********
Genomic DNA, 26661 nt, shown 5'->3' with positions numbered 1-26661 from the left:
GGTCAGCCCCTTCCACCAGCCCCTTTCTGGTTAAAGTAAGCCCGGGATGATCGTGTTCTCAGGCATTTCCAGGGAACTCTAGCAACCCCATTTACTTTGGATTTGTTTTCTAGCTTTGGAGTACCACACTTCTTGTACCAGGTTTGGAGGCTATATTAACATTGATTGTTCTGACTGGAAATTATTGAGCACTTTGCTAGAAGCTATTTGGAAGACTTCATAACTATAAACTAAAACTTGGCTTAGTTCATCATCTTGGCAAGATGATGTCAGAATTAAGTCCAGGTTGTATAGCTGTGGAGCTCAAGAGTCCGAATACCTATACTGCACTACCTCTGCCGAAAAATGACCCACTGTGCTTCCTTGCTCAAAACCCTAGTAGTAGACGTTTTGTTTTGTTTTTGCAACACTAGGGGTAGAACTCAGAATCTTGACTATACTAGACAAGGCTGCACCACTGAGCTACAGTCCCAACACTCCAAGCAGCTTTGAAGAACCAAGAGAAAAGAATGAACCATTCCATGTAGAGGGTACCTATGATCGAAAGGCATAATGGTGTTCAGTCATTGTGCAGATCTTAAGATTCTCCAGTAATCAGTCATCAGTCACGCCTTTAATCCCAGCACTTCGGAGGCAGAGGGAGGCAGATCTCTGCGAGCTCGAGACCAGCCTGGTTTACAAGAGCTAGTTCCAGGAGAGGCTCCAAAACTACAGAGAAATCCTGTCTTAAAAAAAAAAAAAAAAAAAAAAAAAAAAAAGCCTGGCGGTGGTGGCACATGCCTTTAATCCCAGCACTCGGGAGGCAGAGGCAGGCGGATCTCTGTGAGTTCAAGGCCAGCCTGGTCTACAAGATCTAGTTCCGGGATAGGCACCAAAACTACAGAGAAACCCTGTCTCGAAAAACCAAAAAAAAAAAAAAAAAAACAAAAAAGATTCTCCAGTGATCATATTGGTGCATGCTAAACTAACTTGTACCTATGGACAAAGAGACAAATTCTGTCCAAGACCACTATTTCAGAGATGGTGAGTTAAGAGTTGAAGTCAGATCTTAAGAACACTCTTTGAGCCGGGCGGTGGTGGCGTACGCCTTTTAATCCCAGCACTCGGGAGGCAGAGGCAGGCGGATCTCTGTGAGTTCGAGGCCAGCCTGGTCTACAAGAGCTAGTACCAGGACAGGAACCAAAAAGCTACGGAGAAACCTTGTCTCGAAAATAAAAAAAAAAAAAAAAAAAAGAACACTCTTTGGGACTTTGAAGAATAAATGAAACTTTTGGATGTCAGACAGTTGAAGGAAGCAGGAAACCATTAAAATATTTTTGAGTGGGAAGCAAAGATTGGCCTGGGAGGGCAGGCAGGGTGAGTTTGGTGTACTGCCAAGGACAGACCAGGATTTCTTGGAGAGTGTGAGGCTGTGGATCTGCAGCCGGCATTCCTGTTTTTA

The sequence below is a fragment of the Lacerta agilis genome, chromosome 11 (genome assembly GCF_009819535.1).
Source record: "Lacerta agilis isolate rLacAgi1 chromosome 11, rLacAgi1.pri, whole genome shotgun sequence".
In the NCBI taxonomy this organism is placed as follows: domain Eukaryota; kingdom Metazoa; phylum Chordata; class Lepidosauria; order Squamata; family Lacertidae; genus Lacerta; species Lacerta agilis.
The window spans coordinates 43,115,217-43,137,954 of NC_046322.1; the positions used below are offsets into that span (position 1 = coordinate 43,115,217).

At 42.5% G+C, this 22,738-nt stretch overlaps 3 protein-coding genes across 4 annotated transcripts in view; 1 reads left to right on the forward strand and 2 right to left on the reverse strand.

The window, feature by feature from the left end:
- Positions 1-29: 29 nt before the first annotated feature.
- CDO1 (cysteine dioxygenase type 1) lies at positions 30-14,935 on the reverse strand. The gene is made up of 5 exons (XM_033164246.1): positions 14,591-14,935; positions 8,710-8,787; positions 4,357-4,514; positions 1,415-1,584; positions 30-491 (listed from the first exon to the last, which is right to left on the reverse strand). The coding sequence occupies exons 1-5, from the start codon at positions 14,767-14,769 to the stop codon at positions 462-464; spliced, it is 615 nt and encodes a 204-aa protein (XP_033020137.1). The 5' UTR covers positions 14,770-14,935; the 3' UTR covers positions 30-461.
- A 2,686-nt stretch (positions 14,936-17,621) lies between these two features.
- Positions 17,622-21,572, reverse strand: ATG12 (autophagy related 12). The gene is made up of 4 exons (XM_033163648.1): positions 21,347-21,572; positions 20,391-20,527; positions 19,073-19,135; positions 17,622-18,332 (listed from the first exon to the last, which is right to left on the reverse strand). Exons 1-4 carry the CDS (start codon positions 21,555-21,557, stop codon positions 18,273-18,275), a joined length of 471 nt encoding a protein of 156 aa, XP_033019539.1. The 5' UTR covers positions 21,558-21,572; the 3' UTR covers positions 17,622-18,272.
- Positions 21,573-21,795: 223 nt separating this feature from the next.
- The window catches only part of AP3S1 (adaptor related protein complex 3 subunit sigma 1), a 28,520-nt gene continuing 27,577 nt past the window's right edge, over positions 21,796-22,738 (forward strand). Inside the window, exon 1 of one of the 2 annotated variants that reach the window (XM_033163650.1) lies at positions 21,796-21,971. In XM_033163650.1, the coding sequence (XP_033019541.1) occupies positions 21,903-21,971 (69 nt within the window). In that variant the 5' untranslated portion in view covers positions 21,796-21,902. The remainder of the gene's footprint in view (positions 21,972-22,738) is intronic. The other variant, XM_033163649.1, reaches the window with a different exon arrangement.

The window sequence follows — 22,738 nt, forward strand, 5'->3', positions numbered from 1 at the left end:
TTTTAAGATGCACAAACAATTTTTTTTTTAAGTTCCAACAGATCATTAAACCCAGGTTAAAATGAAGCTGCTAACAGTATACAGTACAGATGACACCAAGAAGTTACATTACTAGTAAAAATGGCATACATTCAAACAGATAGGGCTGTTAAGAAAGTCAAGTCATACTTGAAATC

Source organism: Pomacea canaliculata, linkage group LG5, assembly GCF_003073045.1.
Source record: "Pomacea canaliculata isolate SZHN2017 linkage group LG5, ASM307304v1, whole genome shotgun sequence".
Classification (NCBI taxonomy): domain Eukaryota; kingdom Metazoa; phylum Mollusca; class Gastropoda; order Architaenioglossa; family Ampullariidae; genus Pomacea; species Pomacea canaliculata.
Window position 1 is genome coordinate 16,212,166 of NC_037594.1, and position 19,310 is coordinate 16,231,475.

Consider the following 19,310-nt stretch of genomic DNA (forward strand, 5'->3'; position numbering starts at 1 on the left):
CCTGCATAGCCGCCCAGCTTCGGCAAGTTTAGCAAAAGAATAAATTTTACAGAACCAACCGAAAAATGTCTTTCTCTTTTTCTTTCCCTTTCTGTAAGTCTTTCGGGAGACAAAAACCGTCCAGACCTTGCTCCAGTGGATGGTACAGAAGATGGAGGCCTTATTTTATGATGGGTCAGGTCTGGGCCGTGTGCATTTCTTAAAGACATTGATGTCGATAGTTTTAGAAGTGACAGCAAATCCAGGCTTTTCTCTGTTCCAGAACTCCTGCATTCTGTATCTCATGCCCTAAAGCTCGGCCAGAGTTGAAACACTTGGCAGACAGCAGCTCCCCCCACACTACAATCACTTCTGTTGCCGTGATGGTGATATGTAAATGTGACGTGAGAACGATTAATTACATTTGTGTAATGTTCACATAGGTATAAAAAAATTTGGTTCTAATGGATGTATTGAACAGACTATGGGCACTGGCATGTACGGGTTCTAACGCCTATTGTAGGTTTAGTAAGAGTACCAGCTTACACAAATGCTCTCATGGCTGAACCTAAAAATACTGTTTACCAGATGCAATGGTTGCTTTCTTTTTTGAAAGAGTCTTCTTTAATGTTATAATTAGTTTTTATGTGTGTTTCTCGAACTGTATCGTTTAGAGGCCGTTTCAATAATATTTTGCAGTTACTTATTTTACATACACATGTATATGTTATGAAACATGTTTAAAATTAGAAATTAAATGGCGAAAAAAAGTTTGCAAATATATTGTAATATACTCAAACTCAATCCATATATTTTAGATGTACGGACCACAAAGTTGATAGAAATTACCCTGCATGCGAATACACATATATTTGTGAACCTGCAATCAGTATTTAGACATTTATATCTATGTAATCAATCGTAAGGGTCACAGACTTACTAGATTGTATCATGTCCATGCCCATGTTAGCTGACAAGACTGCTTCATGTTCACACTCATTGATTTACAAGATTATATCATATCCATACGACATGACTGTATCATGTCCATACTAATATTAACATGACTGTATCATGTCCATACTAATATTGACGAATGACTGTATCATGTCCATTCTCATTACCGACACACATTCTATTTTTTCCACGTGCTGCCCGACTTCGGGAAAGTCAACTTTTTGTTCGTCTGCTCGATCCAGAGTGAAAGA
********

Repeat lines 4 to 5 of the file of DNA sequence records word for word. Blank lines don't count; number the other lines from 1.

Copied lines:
Source record: "Lacerta agilis isolate rLacAgi1 chromosome 11, rLacAgi1.pri, whole genome shotgun sequence".
In the NCBI taxonomy this organism is placed as follows: domain Eukaryota; kingdom Metazoa; phylum Chordata; class Lepidosauria; order Squamata; family Lacertidae; genus Lacerta; species Lacerta agilis.